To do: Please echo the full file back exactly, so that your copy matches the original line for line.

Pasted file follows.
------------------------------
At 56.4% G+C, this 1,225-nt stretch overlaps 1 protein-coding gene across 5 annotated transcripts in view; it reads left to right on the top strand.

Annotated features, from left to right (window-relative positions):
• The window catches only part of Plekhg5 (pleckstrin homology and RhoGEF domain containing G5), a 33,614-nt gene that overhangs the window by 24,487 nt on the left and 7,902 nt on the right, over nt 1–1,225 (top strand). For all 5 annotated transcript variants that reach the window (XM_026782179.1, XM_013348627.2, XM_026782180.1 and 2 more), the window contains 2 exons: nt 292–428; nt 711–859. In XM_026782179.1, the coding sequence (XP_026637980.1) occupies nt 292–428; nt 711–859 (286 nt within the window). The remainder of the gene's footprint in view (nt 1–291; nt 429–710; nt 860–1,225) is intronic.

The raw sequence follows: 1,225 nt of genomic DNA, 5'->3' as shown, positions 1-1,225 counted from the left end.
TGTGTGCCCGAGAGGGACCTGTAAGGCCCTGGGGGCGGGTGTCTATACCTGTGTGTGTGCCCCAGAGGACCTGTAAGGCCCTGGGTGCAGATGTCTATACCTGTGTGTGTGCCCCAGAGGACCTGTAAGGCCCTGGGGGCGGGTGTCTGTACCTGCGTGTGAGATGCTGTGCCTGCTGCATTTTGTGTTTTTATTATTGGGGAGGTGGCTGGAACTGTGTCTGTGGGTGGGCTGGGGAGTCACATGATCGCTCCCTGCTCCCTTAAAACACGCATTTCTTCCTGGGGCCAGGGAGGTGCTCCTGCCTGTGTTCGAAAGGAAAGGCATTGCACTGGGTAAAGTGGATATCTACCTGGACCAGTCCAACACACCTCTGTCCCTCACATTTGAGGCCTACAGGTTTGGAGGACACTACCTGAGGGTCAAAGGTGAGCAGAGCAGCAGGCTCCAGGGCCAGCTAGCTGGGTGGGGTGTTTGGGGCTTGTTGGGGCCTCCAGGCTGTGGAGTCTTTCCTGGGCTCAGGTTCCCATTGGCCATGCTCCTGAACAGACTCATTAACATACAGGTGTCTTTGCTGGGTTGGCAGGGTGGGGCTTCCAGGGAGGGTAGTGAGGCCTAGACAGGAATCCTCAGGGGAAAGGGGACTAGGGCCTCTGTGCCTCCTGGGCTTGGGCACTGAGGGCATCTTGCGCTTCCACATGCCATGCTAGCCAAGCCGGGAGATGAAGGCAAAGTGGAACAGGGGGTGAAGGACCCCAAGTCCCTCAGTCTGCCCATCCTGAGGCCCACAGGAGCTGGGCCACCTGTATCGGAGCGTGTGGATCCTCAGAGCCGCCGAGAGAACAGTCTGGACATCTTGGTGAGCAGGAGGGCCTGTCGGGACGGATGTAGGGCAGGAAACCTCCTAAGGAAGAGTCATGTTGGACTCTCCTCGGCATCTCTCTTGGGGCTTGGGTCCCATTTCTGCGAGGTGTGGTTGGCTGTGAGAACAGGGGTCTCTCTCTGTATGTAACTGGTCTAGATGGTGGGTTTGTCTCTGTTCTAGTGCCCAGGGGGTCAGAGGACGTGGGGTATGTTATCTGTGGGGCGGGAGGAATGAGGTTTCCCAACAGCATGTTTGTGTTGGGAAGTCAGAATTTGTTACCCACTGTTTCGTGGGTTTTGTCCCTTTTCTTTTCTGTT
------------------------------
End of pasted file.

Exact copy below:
At 56.4% G+C, this 1,225-nt stretch overlaps 1 protein-coding gene across 5 annotated transcripts in view; it reads left to right on the top strand.

Annotated features, from left to right (window-relative positions):
• The window catches only part of Plekhg5 (pleckstrin homology and RhoGEF domain containing G5), a 33,614-nt gene that overhangs the window by 24,487 nt on the left and 7,902 nt on the right, over nt 1–1,225 (top strand). For all 5 annotated transcript variants that reach the window (XM_026782179.1, XM_013348627.2, XM_026782180.1 and 2 more), the window contains 2 exons: nt 292–428; nt 711–859. In XM_026782179.1, the coding sequence (XP_026637980.1) occupies nt 292–428; nt 711–859 (286 nt within the window). The remainder of the gene's footprint in view (nt 1–291; nt 429–710; nt 860–1,225) is intronic.

The raw sequence follows: 1,225 nt of genomic DNA, 5'->3' as shown, positions 1-1,225 counted from the left end.
TGTGTGCCCGAGAGGGACCTGTAAGGCCCTGGGGGCGGGTGTCTATACCTGTGTGTGTGCCCCAGAGGACCTGTAAGGCCCTGGGTGCAGATGTCTATACCTGTGTGTGTGCCCCAGAGGACCTGTAAGGCCCTGGGGGCGGGTGTCTGTACCTGCGTGTGAGATGCTGTGCCTGCTGCATTTTGTGTTTTTATTATTGGGGAGGTGGCTGGAACTGTGTCTGTGGGTGGGCTGGGGAGTCACATGATCGCTCCCTGCTCCCTTAAAACACGCATTTCTTCCTGGGGCCAGGGAGGTGCTCCTGCCTGTGTTCGAAAGGAAAGGCATTGCACTGGGTAAAGTGGATATCTACCTGGACCAGTCCAACACACCTCTGTCCCTCACATTTGAGGCCTACAGGTTTGGAGGACACTACCTGAGGGTCAAAGGTGAGCAGAGCAGCAGGCTCCAGGGCCAGCTAGCTGGGTGGGGTGTTTGGGGCTTGTTGGGGCCTCCAGGCTGTGGAGTCTTTCCTGGGCTCAGGTTCCCATTGGCCATGCTCCTGAACAGACTCATTAACATACAGGTGTCTTTGCTGGGTTGGCAGGGTGGGGCTTCCAGGGAGGGTAGTGAGGCCTAGACAGGAATCCTCAGGGGAAAGGGGACTAGGGCCTCTGTGCCTCCTGGGCTTGGGCACTGAGGGCATCTTGCGCTTCCACATGCCATGCTAGCCAAGCCGGGAGATGAAGGCAAAGTGGAACAGGGGGTGAAGGACCCCAAGTCCCTCAGTCTGCCCATCCTGAGGCCCACAGGAGCTGGGCCACCTGTATCGGAGCGTGTGGATCCTCAGAGCCGCCGAGAGAACAGTCTGGACATCTTGGTGAGCAGGAGGGCCTGTCGGGACGGATGTAGGGCAGGAAACCTCCTAAGGAAGAGTCATGTTGGACTCTCCTCGGCATCTCTCTTGGGGCTTGGGTCCCATTTCTGCGAGGTGTGGTTGGCTGTGAGAACAGGGGTCTCTCTCTGTATGTAACTGGTCTAGATGGTGGGTTTGTCTCTGTTCTAGTGCCCAGGGGGTCAGAGGACGTGGGGTATGTTATCTGTGGGGCGGGAGGAATGAGGTTTCCCAACAGCATGTTTGTGTTGGGAAGTCAGAATTTGTTACCCACTGTTTCGTGGGTTTTGTCCCTTTTCTTTTCTGTT